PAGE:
Improving your Community is Selfish


#1

Do I have everyone’s attention? Good. Now let me restate my assertion; Improvement and Uplifting of the general standard and quality of living in a community can be done for selfish motives.

If the end result is lowered crime rate, a better educated workforce that sees higher employment in local corporate divisions/plants whatever that in turn see higher than average profits, and so generate more revenue, does it matter why a person supports this goal?

I would like to think that so long as the end result uplifts a general area then the reason behind supporting improvements shouldn’t matter. Unfortunately given we are not in a perfect or even remotely nice world it seems selfish behavior seems to be more along the lines of ‘I got mine, I don’t care about the rest’ instead of ‘I’m getting mine and don’t have to hire a private security force to keep my home safe, a team of accountants to find every tax loophole possible, and a team of lawyers in case I feel like suing somebody because i felt my ego was wounded.’

The latter seems to be less of a hardship to maintain leaving more time and energy to go look at other ways to spend your time and money. So, why is the former attitude more often found in the world? A study should be done on what sort of time/effort that currently goes into paying armies of underlings to secure self interests verses just simplifying health, taxation, bettering police and other social services.

I am not sure this study would find in favor of strengthening the public good verses ‘I have to spend millions to find the best way of leveraging the system.’ Maybe it’s that these people don’t feel that they ‘win’ unless someone else is clearly worse off and thus ‘lose’.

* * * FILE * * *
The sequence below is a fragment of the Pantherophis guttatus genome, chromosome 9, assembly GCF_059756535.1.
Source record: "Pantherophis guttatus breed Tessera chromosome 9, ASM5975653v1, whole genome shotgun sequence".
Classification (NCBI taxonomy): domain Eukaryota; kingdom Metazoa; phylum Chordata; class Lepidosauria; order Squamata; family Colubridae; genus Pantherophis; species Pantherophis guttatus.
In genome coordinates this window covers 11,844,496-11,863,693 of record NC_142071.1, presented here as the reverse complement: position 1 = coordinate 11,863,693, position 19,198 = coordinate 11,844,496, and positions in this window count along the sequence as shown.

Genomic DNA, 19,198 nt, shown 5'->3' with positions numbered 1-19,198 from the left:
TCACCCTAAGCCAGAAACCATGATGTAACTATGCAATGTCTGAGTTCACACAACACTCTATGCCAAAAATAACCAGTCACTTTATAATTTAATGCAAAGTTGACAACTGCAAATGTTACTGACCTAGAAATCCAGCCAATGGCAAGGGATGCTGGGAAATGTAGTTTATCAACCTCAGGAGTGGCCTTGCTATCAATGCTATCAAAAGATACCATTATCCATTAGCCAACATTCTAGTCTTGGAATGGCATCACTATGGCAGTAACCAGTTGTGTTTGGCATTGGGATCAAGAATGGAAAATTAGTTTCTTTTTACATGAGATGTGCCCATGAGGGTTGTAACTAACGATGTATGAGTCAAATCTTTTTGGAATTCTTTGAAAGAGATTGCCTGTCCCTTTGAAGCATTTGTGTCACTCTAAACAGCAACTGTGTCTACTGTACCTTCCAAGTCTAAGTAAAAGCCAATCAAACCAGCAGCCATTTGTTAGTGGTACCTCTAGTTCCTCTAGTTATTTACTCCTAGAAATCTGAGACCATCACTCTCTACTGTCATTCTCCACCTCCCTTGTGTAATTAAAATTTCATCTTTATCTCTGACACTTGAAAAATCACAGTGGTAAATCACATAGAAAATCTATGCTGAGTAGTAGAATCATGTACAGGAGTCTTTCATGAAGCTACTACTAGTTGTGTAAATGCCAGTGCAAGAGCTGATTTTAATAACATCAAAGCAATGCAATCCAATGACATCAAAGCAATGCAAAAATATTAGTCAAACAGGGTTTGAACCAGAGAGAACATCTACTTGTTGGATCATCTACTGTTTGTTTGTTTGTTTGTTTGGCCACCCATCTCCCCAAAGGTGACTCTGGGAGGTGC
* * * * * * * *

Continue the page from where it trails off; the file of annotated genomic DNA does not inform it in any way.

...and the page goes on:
Discuss, please.


#2

Suddenly it makes more sense that all those people were using the term “Community Organizer” as an insult back in 2008. It’s code for “selfish!”


#3

Well I chose the title as an attempt at getting discussion going since I don’t really understand why bound up lots of money and time in accumulating more money if that’s all you’re really doing with yourself.


#4

It all has to do with shortsightedness, I’d suggest, and that lack of forethought affects a great many people. I think “enlightened self-interest” is what we call it when we realize that improving the public schools and job opportunities for those less fortunate than we will end up directly benefiting us, if for no other reason than that our neighbors are noticeably less likely to be driven to desperate measures if they’re reasonably well-educated and not flat broke.

There are other forces at work here, however. Some people refuse to acknowledge their own advantages that allowed them to prosper, and resent the idea of anyone else getting help that they themselves don’t believe is deserved. That particular flavor of selfishness I would call “benighted self-interest,” and that one is much harder to channel toward mutual success. Pollyanna that I am, I do believe that most people’s self-interest can be enlightened relatively easily, since most people like to think of themselves as the Good Guys. The trouble is that there are entrenched and well-funded entities dedicated to preserving the status quo, and funneling the vast majority of the fruits of the economy toward themselves and their cronies.

And they don’t want us educating the poor.


#5

Different mindset. No, make that completely different mindset. You know, a bit like the bad guys in the movies who want to rule the world but never explain why.


#6

I agree with you entirely —it makes more sense to me too.

However, I believe there is mindset issue over the balance between “Right” and “Good”. Our moral philosophy (mine and that of the OP at least) weighs the balance in terms of Good —and it is self evident to us that improving the community for everyone is an overall good. The opposing camp comes down in favour of what is Right and sees only that it is right that the hard working should experience the fruits of their labours —and wrong for the rest to be advantaged if they haven’t worked themselves. The problem then boils down to the fact that those who judge by what is Right would rather see bad punished than see Good increase overall. That and a certain blindness about privilege and the effects of blind chance …